Has good hands and does a nice job securing the ball and avoiding the hit. Has good body control and will lay out for passes over the middle. Can make the catch in traffic, and use his body to shield defender. Flashes some potential as a route-runner, working the short field and finding soft spots in the zone. Shows some effort as a blocker.
Lacks ideal size, speed, and playmaking abilities. Won't give you a lot after the catch. Will body catch some passes.
Jones projects as a slot receiver, but he lacks the upside that other guys have. So he's a guy that is going to have to outwork his competition because teams will overlook him because of his lack of ideal physical tools. Led Tennessee in receptions the past two years, combining for 101 catches, 1276 yards (12.6 avg) and 8 touchdowns in that span. Showed some ability on special teams, averaging 38.3 yards on 3 kickoff returns and 8.4 yards on 17 punt returns, but probably lacks the speed, burst to be anything more than a stopgap option there.
The player I would compare Jones to is ex-Vols player Mark Jones. Mark Jones has carved out a niche for himself in the pros as a special teams player, and I think Gerald will have to do the same. Mark was even smaller, and also played defense while at Tennessee, so Gerald has more upside on offense. But he's not a guy that is going to be a huge part of an offense. For a team that likes to spread things out, he might be an OK slot option. But he's more likely to be a guy in that sort of Greg Camarillo mold that is a good receiver, but not a guy that can consistently make plays. Camarillo was productive in Miami, and Jones has a chance to do the same, but he'll be hard pressed because at least Camarillo has some more size. More than likely, Jones will be a 20-catch receiver at best, and if he can carve out a niche as a return man or coverage guy, can stick in the pros as a No. 4 or No. 5 guy. But if he cannot, eventually teams will find better options with higher upside to replace him.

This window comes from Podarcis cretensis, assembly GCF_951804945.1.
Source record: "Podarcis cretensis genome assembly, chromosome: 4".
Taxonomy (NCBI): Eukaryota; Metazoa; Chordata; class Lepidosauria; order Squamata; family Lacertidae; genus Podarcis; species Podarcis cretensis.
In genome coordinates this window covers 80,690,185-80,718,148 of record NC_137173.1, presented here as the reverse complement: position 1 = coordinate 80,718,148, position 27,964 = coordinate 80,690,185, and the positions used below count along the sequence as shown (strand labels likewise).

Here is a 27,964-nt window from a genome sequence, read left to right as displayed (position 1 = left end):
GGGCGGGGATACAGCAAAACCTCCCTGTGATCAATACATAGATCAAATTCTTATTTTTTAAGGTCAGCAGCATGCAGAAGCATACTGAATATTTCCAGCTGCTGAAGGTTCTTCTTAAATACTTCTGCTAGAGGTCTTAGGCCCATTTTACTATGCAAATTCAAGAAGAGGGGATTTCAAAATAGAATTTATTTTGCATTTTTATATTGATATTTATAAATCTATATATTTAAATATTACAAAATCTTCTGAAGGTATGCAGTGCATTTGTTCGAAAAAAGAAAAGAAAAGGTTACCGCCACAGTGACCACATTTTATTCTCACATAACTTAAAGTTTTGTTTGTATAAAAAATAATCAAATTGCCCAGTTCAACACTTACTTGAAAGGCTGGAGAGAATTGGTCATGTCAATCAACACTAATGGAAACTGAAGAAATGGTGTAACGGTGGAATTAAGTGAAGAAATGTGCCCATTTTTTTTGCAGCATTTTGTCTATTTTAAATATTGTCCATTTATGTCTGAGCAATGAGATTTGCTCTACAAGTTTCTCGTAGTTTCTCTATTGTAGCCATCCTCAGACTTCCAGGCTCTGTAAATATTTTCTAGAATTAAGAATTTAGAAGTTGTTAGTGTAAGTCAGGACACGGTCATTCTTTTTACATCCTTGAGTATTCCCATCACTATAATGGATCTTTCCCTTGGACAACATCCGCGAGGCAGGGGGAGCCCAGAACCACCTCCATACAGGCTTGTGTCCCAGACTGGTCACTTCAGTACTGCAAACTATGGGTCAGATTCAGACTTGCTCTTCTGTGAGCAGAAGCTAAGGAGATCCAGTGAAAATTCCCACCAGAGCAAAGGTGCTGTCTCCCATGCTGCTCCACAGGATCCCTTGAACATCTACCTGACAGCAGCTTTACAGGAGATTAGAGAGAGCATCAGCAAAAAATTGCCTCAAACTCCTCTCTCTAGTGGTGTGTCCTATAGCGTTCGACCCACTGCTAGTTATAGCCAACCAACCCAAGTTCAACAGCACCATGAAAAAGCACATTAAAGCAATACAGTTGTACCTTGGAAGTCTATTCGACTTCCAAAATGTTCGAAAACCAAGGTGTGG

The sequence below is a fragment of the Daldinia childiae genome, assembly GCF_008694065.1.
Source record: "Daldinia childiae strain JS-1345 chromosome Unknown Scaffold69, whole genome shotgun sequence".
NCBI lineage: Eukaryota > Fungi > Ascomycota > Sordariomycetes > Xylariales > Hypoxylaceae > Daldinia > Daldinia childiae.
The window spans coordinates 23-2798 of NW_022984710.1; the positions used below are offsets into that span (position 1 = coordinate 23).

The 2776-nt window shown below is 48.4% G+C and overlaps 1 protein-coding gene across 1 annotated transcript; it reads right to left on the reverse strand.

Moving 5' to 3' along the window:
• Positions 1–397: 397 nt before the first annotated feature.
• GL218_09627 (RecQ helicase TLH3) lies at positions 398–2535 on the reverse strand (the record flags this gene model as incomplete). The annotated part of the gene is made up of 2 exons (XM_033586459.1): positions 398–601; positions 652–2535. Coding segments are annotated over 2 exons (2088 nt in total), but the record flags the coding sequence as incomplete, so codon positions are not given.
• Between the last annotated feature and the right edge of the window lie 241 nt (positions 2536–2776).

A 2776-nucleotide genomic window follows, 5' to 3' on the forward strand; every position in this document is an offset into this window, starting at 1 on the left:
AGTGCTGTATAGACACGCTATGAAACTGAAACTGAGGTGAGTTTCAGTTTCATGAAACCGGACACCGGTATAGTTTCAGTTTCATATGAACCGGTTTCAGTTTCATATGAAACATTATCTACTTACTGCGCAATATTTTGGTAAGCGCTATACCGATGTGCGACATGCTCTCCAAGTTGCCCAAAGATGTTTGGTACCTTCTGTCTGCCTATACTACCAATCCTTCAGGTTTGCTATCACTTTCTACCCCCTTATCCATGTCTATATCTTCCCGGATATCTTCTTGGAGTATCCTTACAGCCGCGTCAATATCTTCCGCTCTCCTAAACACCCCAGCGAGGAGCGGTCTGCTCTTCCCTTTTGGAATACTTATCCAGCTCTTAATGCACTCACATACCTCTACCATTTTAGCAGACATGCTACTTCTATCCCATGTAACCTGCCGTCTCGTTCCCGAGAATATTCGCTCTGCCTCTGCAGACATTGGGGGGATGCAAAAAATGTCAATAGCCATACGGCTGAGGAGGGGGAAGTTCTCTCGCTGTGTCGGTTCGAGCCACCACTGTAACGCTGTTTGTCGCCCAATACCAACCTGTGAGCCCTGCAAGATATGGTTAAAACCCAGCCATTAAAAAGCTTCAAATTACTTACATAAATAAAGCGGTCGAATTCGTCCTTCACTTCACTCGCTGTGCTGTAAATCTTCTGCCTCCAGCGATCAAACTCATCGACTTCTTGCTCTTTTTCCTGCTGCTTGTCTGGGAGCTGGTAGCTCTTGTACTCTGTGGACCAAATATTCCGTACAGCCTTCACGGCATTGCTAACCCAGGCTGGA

Jones can add some depth in the slot and potentially push Douglas down the road. And while he's a bit beefier than Douglas to make more grabs in traffic, he lacks Douglas' burst and speed, and thus unlikely to beat him out for a job anytime soon. Thusly, Jones will have to make his way in Atlanta on special teams, where he would be competing with someone like Weems. He's not as quick as Weems, but could be a guy that can land a practice squad spot early on, and then get the opportunity to develop with another year or two and land a Weems-like role on the bench down the road.
Jones probably should go undrafted because he lacks ideal upside on offense. But a team could give him a look in the seventh round if they like his special teams potential.
1-poor, 2-weak, 3-above average, 4-very good, 5-elite
After Catch: 2.0
Body Control: 3.0
"Vincere scis, Hannibal, victoria uti nescis" -- Maharbal, 216 B.C.E.